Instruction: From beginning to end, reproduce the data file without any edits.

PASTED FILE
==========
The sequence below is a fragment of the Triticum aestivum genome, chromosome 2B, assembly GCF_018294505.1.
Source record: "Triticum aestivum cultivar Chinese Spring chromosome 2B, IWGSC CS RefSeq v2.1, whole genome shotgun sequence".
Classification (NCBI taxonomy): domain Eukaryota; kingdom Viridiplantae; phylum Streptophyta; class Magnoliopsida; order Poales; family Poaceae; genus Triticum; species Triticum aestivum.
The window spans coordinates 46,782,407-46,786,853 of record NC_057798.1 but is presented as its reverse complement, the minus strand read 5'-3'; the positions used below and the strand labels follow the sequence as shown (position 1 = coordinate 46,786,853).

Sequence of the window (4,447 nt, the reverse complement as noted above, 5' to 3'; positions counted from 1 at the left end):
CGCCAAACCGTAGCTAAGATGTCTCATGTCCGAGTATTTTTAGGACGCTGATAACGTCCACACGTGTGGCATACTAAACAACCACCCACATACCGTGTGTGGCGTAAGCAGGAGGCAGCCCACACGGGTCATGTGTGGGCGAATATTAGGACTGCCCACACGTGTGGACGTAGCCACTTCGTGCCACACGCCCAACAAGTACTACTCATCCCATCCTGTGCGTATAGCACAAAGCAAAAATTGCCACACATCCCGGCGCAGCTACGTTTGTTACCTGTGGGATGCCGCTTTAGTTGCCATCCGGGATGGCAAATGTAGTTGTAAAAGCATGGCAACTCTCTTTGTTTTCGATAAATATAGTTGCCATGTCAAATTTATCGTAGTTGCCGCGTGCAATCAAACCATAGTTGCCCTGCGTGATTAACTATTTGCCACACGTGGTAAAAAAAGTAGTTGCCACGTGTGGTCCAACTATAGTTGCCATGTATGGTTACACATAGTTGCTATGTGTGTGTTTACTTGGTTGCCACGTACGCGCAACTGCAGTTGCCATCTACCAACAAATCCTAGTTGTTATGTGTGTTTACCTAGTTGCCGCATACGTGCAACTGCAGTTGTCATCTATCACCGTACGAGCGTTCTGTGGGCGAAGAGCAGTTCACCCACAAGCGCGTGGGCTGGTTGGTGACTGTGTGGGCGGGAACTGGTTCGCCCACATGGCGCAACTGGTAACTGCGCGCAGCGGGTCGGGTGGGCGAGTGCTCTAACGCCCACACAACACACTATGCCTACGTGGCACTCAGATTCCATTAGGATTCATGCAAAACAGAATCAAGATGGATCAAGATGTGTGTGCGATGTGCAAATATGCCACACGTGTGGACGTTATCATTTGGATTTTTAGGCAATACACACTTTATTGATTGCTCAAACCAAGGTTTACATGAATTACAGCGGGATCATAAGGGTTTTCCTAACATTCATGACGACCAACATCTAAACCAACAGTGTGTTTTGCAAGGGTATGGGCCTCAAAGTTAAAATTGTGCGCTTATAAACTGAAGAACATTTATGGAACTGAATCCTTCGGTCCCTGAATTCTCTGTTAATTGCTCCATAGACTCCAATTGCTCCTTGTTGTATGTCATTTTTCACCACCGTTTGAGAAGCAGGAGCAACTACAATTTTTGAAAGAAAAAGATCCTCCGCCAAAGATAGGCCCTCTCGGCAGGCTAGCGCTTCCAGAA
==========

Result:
The sequence below is a fragment of the Triticum aestivum genome, chromosome 2B, assembly GCF_018294505.1.
Source record: "Triticum aestivum cultivar Chinese Spring chromosome 2B, IWGSC CS RefSeq v2.1, whole genome shotgun sequence".
Classification (NCBI taxonomy): domain Eukaryota; kingdom Viridiplantae; phylum Streptophyta; class Magnoliopsida; order Poales; family Poaceae; genus Triticum; species Triticum aestivum.
The window spans coordinates 46,782,407-46,786,853 of record NC_057798.1 but is presented as its reverse complement, the minus strand read 5'-3'; the positions used below and the strand labels follow the sequence as shown (position 1 = coordinate 46,786,853).

Sequence of the window (4,447 nt, the reverse complement as noted above, 5' to 3'; positions counted from 1 at the left end):
CGCCAAACCGTAGCTAAGATGTCTCATGTCCGAGTATTTTTAGGACGCTGATAACGTCCACACGTGTGGCATACTAAACAACCACCCACATACCGTGTGTGGCGTAAGCAGGAGGCAGCCCACACGGGTCATGTGTGGGCGAATATTAGGACTGCCCACACGTGTGGACGTAGCCACTTCGTGCCACACGCCCAACAAGTACTACTCATCCCATCCTGTGCGTATAGCACAAAGCAAAAATTGCCACACATCCCGGCGCAGCTACGTTTGTTACCTGTGGGATGCCGCTTTAGTTGCCATCCGGGATGGCAAATGTAGTTGTAAAAGCATGGCAACTCTCTTTGTTTTCGATAAATATAGTTGCCATGTCAAATTTATCGTAGTTGCCGCGTGCAATCAAACCATAGTTGCCCTGCGTGATTAACTATTTGCCACACGTGGTAAAAAAAGTAGTTGCCACGTGTGGTCCAACTATAGTTGCCATGTATGGTTACACATAGTTGCTATGTGTGTGTTTACTTGGTTGCCACGTACGCGCAACTGCAGTTGCCATCTACCAACAAATCCTAGTTGTTATGTGTGTTTACCTAGTTGCCGCATACGTGCAACTGCAGTTGTCATCTATCACCGTACGAGCGTTCTGTGGGCGAAGAGCAGTTCACCCACAAGCGCGTGGGCTGGTTGGTGACTGTGTGGGCGGGAACTGGTTCGCCCACATGGCGCAACTGGTAACTGCGCGCAGCGGGTCGGGTGGGCGAGTGCTCTAACGCCCACACAACACACTATGCCTACGTGGCACTCAGATTCCATTAGGATTCATGCAAAACAGAATCAAGATGGATCAAGATGTGTGTGCGATGTGCAAATATGCCACACGTGTGGACGTTATCATTTGGATTTTTAGGCAATACACACTTTATTGATTGCTCAAACCAAGGTTTACATGAATTACAGCGGGATCATAAGGGTTTTCCTAACATTCATGACGACCAACATCTAAACCAACAGTGTGTTTTGCAAGGGTATGGGCCTCAAAGTTAAAATTGTGCGCTTATAAACTGAAGAACATTTATGGAACTGAATCCTTCGGTCCCTGAATTCTCTGTTAATTGCTCCATAGACTCCAATTGCTCCTTGTTGTATGTCATTTTTCACCACCGTTTGAGAAGCAGGAGCAACTACAATTTTTGAAAGAAAAAGATCCTCCGCCAAAGATAGGCCCTCTCGGCAGGCTAGCGCTTCCAGAA